Swimming With Dolphins Not Out of Reach
There's a place just a short trip away where you can get a much more up-close-and-personal experience.
By Dan Breitwieser, WCJB TV 20 News.
Interacting with dolphins is something you may have always dreamed of, but didn't think was possible. There's one spot south of St. Augustine where playing catch, being a trainer for a day or a little smooch on the snout is within reach.
You may have been to Marineland before, but it was nothing like this.
The clicks and whistles I think means "feed me" in dolphin. Which is something dozens young and old are happy to oblige. Even though you may get a little wet.
A small admission fee will get you a good look at a few of the 11 dolphins living at the park. Hands-on experiences start at 65 dollars and up per person.
There's plenty to see, do and touch. And you can even take home a piece of artwork individually designed with help from a flippered friend.
Chad Stouffer has been in the Marine Mammals Director for the last two years. He says watching people connect with dolphins keeps the job fun.
"It's a joy to be able to see a guest that has been dreaming about this all their life to get in the water and interact with them," says Stouffer.
Finally! It's my turn!
My date with the dolphin was supposed to start off with a kiss. At first, i was nervous "Pebbles" wasn't going to pucker up. It looked like she was ready to take a nip out of my nose. But, I gave her a second chance. She must have warmed up because this time she kept her mouth closed.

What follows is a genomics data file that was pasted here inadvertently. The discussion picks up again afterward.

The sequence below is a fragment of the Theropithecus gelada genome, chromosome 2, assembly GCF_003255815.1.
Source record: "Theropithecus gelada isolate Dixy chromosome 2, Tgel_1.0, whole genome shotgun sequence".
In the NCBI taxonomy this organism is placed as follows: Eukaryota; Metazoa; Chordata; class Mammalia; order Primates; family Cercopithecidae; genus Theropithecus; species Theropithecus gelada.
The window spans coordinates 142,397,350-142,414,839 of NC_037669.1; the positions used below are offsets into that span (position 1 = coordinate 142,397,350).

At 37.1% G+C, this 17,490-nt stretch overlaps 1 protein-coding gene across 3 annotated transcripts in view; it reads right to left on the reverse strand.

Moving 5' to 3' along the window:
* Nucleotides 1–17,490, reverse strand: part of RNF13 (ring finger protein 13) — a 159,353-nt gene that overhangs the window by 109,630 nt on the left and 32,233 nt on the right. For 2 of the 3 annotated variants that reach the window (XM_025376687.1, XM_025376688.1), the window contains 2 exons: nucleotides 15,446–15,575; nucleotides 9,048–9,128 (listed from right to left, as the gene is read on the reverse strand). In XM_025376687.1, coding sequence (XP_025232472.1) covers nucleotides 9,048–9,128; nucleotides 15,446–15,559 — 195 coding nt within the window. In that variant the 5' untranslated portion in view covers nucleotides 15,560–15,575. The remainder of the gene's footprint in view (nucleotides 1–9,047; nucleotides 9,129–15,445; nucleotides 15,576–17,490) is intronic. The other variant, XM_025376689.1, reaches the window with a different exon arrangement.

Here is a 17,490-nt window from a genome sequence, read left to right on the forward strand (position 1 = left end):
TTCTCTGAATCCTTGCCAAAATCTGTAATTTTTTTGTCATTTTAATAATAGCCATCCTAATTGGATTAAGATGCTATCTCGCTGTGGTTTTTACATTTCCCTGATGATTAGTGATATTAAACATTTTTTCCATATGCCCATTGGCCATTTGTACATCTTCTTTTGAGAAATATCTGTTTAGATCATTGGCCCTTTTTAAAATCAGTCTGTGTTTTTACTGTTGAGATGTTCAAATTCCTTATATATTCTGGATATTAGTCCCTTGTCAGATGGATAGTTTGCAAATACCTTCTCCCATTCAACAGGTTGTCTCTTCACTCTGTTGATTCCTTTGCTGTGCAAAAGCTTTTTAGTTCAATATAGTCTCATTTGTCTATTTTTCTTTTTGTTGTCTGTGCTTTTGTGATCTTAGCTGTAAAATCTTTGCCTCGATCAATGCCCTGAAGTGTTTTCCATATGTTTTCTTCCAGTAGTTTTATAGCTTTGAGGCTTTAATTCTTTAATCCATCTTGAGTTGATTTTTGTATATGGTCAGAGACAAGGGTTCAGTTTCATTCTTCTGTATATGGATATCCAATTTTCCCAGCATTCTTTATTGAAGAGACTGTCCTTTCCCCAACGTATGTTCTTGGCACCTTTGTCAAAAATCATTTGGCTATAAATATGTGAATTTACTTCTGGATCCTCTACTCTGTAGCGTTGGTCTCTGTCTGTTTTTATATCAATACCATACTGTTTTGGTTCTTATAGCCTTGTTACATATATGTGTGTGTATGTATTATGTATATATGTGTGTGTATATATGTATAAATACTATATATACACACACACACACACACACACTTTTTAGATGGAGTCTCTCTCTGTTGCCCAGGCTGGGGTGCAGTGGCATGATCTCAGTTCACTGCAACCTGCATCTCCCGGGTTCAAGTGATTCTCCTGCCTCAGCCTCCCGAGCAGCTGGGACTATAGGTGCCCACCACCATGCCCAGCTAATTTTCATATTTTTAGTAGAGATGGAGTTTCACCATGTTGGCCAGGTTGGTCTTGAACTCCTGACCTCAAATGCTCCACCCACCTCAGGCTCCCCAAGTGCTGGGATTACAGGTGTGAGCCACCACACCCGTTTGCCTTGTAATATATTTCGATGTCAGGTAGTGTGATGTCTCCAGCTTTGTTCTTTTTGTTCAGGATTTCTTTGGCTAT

But after it was over, she had plenty of back talk. Or maybe, she just wanted more fish. Trainers use fish to teach dolphins certain behaviors. Although poses might look simple, it took several months and lots of fish.
"We'll throw toys in there," says Stouffer. "We'll throw ice. We'll rub the dolphins down and get in and play with them. So fish will only go so far but eventually they'll get tired of eating so you do need to reinforce the behaviors in other ways."
After a little more "horsing" around, it was time for the grand finale. I threw my hand to the sky--and that's just where Pebbles went.
The world's first oceanarium opened here in 1938 to tens of thousands of visitors. It was the first time most people had ever seen the ocean habitat up close. Marineland also served as the location for the first trained dolphin.
Today that tradition continues. But if you've ever visited before, you'd hardly recognize the place now. It's completely re-built and designed to give you an intimate encounter with dolphins.
"The thing that makes us different and sets us apart from everybody else is when you come here and do an interactive program, it's a very intimate experience," says Stouffer. "We don't try to squeeze a bunch of people in the water, there's usually very few people involved in it. We focus on intimacy here and that's our goal."
A very special thanks to Chad and the entire Marineland crew.
If you want take a trip there yourself, Marineland is right along the Atlantic Coast about 17 miles south of Saint Augustine. Driving south on A1A, it's on your left just as you cross into Flagler County.
Admission is 5 dollars for adults and half price for children. Hands-on experiences ranging from a 10-minute interaction to being a trainer for a day vary in price from 65 dollars a person up to 400 dollars.
Next week in Dan's Day Trip, we leave the water behind and embrace the open road on two wheels. Don't forget to bring your helmet.
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